Last Frontier Blades | Survival Tools Review

“Be careful for what you wish; it surely shall be…

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“Be careful for what you wish; it surely shall be yours.” These are wise words indeed and provide the backdrop for the trip my sons and I took last summer into the Alaskan bush. The trip was a celebration of my retirement and Zach and Luke were ready to once again join me and head out into the “woods.” We decided to raft the remote Koktuli River in Southwestern Alaska. We looked forward to eight days of comradeship, adventure and seeing spectacular wildlife. When the bush pilot dropped us off on the shore of a tundra lake, his parting words were about the time he was mauled by a bear and how it changed his life. We thanked him for the story, looked at each other with wide eyes, loaded our 12-gauge slug guns and began the portage to the river. That night we slept on the tundra with grizzly sign all around.

It was different being on the treeless tundra. Forget shelter or firecraft. There is a reason the great arctic explorer Vilhjalmur Stefansson wrote volumes on the clothing of the Eskimo and Inuit. Warmth and shelter are all about what is on your back or the tent you pack. After we made camp, Zach went off to explore. He dressed warmly, took one of the shotguns, Scott Gossman’s Moose knife, the GPS, a compass and off he went. Several hours later when he returned, we had a conversation about how easy it would be to get lost and how tough it would be to survive on the tundra. What looked like a flat plain turned out to be endless rolling hills with no reference points. Zach said that he quickly lost sight of camp. He was never in danger of being lost but the hike was sobering.

Close Bear Encounters
As we progressed down river, the adventures kept coming. We moved from tundra to willows to spruce forest. By day three we were seeing bear after bear. We had one close encounter that forced us to abandon camp just before dark, which made for a tough evening. After two hours of navigating a braided portion of the river, dragging over shallows and dodging sweepers, we settled in for the night. We were in the “woods” for sure.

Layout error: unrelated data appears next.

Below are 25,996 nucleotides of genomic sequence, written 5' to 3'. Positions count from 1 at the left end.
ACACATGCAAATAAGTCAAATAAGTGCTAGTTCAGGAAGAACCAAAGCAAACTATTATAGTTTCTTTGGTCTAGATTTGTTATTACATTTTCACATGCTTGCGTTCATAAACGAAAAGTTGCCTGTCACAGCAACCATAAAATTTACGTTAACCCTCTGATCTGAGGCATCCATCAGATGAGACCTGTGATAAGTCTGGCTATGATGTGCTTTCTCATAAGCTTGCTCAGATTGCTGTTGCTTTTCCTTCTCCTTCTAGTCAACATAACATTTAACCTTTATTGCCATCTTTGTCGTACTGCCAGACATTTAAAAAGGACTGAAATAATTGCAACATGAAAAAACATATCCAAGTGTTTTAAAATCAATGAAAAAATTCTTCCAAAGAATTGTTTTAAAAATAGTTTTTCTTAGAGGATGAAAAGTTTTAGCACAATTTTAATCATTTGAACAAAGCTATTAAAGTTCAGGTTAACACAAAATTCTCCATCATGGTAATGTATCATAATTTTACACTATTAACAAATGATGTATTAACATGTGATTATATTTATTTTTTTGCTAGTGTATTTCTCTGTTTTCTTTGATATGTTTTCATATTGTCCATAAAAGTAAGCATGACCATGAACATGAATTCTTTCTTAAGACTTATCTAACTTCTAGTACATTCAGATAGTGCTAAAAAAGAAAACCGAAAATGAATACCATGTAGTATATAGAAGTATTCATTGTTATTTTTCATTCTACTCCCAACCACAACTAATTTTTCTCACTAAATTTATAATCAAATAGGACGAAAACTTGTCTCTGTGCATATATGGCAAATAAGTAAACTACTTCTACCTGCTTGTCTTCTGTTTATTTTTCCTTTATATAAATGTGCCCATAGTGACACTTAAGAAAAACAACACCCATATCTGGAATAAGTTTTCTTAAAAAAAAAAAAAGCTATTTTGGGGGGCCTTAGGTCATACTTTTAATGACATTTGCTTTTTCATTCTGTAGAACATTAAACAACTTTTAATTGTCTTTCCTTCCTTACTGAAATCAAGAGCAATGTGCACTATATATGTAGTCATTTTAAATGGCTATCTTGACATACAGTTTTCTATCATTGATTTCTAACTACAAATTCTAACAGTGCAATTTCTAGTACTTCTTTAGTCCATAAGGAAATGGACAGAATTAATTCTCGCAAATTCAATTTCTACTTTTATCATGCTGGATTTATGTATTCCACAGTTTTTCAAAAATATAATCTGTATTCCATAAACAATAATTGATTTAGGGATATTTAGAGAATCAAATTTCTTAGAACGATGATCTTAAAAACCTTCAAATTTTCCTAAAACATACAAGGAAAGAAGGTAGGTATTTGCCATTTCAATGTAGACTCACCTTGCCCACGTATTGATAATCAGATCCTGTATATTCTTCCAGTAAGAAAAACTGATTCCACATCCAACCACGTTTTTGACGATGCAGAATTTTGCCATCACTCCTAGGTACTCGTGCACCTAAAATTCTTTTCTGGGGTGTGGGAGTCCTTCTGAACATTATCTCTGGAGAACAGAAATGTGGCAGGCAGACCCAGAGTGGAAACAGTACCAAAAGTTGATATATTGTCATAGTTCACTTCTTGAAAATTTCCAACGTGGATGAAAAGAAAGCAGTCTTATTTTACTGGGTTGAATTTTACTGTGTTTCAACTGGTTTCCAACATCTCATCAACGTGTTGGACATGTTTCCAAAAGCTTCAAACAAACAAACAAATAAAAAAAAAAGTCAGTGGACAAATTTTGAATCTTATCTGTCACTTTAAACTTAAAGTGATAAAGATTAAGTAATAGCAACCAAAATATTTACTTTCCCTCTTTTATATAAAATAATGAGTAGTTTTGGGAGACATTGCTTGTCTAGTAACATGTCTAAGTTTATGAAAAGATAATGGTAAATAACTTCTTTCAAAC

Much of what determined our comfort and safety was the result of the work we did with our cutting tools. The river channels and gravel bars were thick with trees; spruce and poplar that wash down river when the ice breaks up in the spring. They are a mixed blessing, providing abundant firewood but also a grave obstacle to the river traveler. With Zach at the oars and Luke in the bow, we avoided the worst of it. But woe to the rafter who gets stuck in a logjam. Choose the wrong channel and you’re cooked! The raft cannot be dragged back up river. The current is too strong. You either cut your way out or who knows what? When in trouble or for cutting firewood, we turned to our Cold Steel Trail Boss axe.

Who’s The Boss?
With the Trail Boss we cleared obstacles, chopped the sharp stubs off spruce trunks we had to drag the raft over and cut enough firewood each day to cook two meals and burn a fire into the night for warmth and to let bears know we were about. It’s a good thing the Trail Boss did the job, as we broke our folding saw early on and the ring saw we packed was useless. What works camping or deer hunting in my woods back home may not hold up in the Alaskan wilderness.

Scott Gossman’s Moose knife is a Puma White Hunter pattern on steroids. The Moose is great for camp chores, being stout enough for use as a hatchet yet sharp and quick enough for cleaning fish, shaving tinder and carving an expedient spatula. The 6-inch blade of O1 tool steel sports Scott’s razor-sharp convex grind and the canvas Micarta handle provided a super grip even when wet and wrist deep in fish entrails.

My EDC knife was Mike Mann’s Hunter’s Companion. This was an all-purpose, handy tool that was in constant use: food prep, carving, cleaning fish, cutting line and rope, you name it. The 3.5-inch blade of high carbon steel was as tough as could be, held an edge and sharpened readily with a diamond stick. The handle of curly maple was hand filling and comfortable. I am hard on my belt knife and Mike’s knives have never let me down. The Hunter’s Companion was up to an adventure and we certainly had one.

For more information visit or call the following companies: Cold Steel (www.coldsteel.com; 800-255-4716); Scott Gossman Knives (www.gossmanknives.com; 410-452-8456); Mike Mann/Idaho Knife Works (www.idahoknifeworks.com; 509-994-9394).

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